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  1. ABSTRACT Fast-rotating pulsars and magnetars have been suggested as the central engines of superluminous supernovae (SLSNe) and fast radio bursts, and this scenario naturally predicts non-thermal synchrotron emission from their nascent pulsar wind nebulae (PWNe). We report results of high-frequency radio observations with ALMA and NOEMA for three SLSNe (SN 2015bn, SN 2016ard, and SN 2017egm), and present a detailed theoretical model to calculate non-thermal emission from PWNe with an age of ∼1−3 yr. We find that the ALMA data disfavours a PWN model motivated by the Crab nebula for SN 2015bn and SN 2017egm, and argue that this tension can be resolved if the nebular magnetization is very high or very low. Such models can be tested by future MeV–GeV gamma-ray telescopes such as AMEGO.
  2. Abstract We present the first detailed polarimetric studies of Cygnus A at 230 GHz with the Submillimeter Array (SMA) to constrain the mass accretion rate onto its supermassive black hole. We detected the polarized emission associated with the core at a fractional polarization of . This low fractional polarization suggests that the polarized emission is highly depolarized. One of the possible explanations is due to a significant variance in the Faraday rotation measure within the synthesized beam. By assuming the Faraday depolarization caused by inhomogeneous column density of the magnetized plasma associated with the surrounding radiatively-inefficient accretion flow within the SMA beam, we derived the constraint on the mass accretion rate to be larger than 0.15 yr −1 at the Bondi radius. The derived constraint indicates that an adiabatic inflow–outflow solution or an advection-dominated accretion flow should be preferable as the accretion flow model in order to explain the jet power of Cygnus A.
  3. Abstract We report on the observations of the quasar NRAO 530 with the Event Horizon Telescope (EHT) on 2017 April 5−7, when NRAO 530 was used as a calibrator for the EHT observations of Sagittarius A*. At z = 0.902, this is the most distant object imaged by the EHT so far. We reconstruct the first images of the source at 230 GHz, at an unprecedented angular resolution of ∼20 μ as, both in total intensity and in linear polarization (LP). We do not detect source variability, allowing us to represent the whole data set with static images. The images reveal a bright feature located on the southern end of the jet, which we associate with the core. The feature is linearly polarized, with a fractional polarization of ∼5%–8%, and it has a substructure consisting of two components. Their observed brightness temperature suggests that the energy density of the jet is dominated by the magnetic field. The jet extends over 60 μ as along a position angle ∼ −28°. It includes two features with orthogonal directions of polarization (electric vector position angle), parallel and perpendicular to the jet axis, consistent with a helical structure of the magnetic field in themore »jet. The outermost feature has a particularly high degree of LP, suggestive of a nearly uniform magnetic field. Future EHT observations will probe the variability of the jet structure on microarcsecond scales, while simultaneous multiwavelength monitoring will provide insight into the high-energy emission origin.« less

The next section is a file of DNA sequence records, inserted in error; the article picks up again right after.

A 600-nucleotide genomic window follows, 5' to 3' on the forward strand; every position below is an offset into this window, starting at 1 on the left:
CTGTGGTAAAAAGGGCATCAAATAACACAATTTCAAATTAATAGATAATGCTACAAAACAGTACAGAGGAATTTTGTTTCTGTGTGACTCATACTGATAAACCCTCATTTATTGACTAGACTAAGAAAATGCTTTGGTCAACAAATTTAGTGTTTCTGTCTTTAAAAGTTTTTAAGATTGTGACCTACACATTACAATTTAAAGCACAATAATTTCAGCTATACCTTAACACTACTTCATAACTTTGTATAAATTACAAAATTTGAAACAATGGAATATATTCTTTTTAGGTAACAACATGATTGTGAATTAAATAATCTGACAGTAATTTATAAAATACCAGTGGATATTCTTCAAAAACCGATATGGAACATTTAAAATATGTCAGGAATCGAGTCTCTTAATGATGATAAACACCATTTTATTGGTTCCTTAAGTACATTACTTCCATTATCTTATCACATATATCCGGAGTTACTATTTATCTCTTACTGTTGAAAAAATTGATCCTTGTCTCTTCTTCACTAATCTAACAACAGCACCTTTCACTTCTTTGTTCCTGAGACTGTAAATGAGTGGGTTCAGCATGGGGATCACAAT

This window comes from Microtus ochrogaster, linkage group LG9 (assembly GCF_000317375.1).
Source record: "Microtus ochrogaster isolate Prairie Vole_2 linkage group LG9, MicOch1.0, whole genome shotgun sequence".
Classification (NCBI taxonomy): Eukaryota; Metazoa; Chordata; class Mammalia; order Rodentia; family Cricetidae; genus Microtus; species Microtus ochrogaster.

Free, publicly-accessible full text available February 1, 2024
  4. Abstract The blazar J1924–2914 is a primary Event Horizon Telescope (EHT) calibrator for the Galactic center’s black hole Sagittarius A*. Here we present the first total and linearly polarized intensity images of this source obtained with the unprecedented 20 μ as resolution of the EHT. J1924–2914 is a very compact flat-spectrum radio source with strong optical variability and polarization. In April 2017 the source was observed quasi-simultaneously with the EHT (April 5–11), the Global Millimeter VLBI Array (April 3), and the Very Long Baseline Array (April 28), giving a novel view of the source at four observing frequencies, 230, 86, 8.7, and 2.3 GHz. These observations probe jet properties from the subparsec to 100 pc scales. We combine the multifrequency images of J1924–2914 to study the source morphology. We find that the jet exhibits a characteristic bending, with a gradual clockwise rotation of the jet projected position angle of about 90° between 2.3 and 230 GHz. Linearly polarized intensity images of J1924–2914 with the extremely fine resolution of the EHT provide evidence for ordered toroidal magnetic fields in the blazar compact core.
    Free, publicly-accessible full text available August 1, 2023